It was at that point he told me he had tried to get hold of XYZ but XYZ was not returning his call. Hmmm. Imagine that.
I wished him well and ended the call.
But back to where these shaggy dog tales were going.
All of us are called to find balance. Earlier in this post, I talked of where I realized I was missing balance in my own life. But these two somewhat odd phone calls reminded me that I'm not special--everyone is trying to find balance.
My first guy was a reminder that we can't be so in-focused on our own stuff that we become deaf to good, sound advice. We need the voices of a community who cares about us, and we need to be open to those voices lest we repeat the same patterns over and over. We can't find balance if we don't reveal at least some of our vulnerabilities that make us three-dimensional people.
My second guy was a reminder that we can't go running around inventing ways for other people to buy into our struggle, and be hurt that they aren't willing to take the bait. I am still struck that my second guy was begging--literally offering to come to town and show me how he could "do these things for me" if I would only pay him gas money--instead of taking what appeared to be assets and gifts and marketing them. We can't find balance by giving away our most real selves, either.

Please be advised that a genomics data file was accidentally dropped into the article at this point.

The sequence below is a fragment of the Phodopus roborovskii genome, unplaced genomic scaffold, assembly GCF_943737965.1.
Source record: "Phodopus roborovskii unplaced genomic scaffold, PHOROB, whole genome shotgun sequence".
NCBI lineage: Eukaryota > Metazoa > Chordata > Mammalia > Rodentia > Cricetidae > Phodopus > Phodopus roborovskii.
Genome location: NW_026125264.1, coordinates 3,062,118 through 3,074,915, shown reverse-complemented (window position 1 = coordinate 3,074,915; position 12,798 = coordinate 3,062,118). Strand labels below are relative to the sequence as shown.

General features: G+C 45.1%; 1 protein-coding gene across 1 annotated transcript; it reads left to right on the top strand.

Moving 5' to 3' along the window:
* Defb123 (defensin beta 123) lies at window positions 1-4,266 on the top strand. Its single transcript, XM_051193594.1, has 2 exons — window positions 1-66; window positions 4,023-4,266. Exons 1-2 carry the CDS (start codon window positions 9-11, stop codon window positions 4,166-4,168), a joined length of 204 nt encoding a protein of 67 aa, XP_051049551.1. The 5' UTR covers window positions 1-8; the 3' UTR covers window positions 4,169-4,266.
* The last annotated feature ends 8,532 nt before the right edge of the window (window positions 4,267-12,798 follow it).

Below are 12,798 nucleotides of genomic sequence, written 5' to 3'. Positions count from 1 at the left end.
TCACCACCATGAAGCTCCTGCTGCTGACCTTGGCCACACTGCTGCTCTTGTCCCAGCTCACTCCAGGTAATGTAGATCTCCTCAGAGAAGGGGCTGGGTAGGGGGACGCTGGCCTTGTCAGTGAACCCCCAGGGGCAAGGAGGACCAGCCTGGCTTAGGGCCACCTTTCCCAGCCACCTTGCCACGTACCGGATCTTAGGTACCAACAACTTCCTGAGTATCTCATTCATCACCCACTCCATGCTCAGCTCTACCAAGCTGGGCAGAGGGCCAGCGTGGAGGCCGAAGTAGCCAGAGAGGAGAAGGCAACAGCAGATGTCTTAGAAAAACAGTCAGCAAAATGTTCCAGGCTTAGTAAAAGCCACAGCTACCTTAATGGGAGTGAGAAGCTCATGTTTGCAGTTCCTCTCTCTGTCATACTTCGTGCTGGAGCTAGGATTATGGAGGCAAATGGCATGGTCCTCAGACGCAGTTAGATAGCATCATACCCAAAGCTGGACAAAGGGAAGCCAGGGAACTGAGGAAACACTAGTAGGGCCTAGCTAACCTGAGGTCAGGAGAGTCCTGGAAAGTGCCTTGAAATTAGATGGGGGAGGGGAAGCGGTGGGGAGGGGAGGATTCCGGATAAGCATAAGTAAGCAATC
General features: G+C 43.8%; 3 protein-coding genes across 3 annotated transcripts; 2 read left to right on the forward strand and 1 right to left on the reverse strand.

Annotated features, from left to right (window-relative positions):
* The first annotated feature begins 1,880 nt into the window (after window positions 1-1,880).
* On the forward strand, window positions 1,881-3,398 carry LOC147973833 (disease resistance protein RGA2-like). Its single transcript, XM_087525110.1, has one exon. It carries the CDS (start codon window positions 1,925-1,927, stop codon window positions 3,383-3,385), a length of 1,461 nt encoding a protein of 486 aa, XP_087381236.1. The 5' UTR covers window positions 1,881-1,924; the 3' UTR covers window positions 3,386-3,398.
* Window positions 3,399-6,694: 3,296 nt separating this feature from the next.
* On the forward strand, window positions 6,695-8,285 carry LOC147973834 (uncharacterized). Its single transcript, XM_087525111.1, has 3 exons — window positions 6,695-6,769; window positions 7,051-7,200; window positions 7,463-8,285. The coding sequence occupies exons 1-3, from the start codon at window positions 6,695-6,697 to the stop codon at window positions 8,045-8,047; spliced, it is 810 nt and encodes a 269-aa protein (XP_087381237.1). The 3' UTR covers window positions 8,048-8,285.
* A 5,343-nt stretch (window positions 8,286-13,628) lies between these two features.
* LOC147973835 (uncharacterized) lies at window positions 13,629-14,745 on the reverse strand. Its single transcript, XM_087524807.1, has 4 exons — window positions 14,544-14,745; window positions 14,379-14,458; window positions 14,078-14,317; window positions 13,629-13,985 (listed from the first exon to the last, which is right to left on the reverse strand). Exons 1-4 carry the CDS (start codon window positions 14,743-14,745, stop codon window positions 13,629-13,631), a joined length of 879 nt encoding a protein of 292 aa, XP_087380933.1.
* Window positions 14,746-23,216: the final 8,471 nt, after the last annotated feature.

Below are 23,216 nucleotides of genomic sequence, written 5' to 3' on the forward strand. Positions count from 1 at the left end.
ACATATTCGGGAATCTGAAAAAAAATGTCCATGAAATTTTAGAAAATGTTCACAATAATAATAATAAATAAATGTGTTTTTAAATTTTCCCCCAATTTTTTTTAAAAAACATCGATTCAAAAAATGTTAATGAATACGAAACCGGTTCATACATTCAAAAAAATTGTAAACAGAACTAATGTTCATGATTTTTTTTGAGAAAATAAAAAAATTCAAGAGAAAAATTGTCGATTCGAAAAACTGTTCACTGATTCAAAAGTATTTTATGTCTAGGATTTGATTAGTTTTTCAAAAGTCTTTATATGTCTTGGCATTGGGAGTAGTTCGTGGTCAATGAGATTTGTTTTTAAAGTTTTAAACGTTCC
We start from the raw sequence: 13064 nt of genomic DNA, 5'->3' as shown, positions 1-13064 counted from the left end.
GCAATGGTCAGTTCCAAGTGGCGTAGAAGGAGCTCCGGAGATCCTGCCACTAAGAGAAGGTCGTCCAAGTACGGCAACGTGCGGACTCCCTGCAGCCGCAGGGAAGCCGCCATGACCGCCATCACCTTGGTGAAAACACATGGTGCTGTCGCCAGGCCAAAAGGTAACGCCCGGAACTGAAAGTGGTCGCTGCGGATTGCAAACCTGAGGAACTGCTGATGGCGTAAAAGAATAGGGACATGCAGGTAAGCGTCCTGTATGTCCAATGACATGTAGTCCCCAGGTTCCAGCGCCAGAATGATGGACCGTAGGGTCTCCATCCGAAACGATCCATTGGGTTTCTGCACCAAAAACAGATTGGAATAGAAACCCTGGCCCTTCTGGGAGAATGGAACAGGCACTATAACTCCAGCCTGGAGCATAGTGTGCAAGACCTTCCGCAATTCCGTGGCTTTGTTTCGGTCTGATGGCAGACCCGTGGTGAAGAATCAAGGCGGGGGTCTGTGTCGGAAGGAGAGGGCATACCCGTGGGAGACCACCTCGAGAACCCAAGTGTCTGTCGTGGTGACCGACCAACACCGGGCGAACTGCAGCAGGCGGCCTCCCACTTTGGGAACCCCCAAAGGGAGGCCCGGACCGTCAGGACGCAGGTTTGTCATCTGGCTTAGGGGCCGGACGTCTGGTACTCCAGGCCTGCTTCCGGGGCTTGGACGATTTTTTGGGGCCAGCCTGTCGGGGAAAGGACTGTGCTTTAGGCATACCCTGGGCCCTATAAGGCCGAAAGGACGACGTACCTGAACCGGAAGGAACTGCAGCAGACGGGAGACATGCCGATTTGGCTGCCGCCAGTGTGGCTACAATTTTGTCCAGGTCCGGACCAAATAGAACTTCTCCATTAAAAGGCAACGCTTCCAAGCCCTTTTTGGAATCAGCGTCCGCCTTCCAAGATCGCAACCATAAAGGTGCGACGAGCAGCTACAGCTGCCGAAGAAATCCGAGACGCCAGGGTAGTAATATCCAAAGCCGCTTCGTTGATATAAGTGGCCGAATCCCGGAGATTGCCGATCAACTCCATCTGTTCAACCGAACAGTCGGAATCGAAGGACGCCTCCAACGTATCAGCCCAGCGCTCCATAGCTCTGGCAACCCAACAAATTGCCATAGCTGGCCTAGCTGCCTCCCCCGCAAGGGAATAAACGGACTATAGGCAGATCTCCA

That triad of balance--work, reading, and prayer--is not just a literal interpretation of a form of monastic wholeness. It has a figurative component, too. We must do the work of our jobs and professions to the best of our ability. We must read and commit to memory the core of what got us here, to give us a sense of self-worth, as well as read what discerning members of our community place before us for our own good. Finally, we must pray. Pray that we enter each of these situations as "the authentic us." Oddly enough, it's holding our balance in the wind that will help us find peace within the walls of our true selves.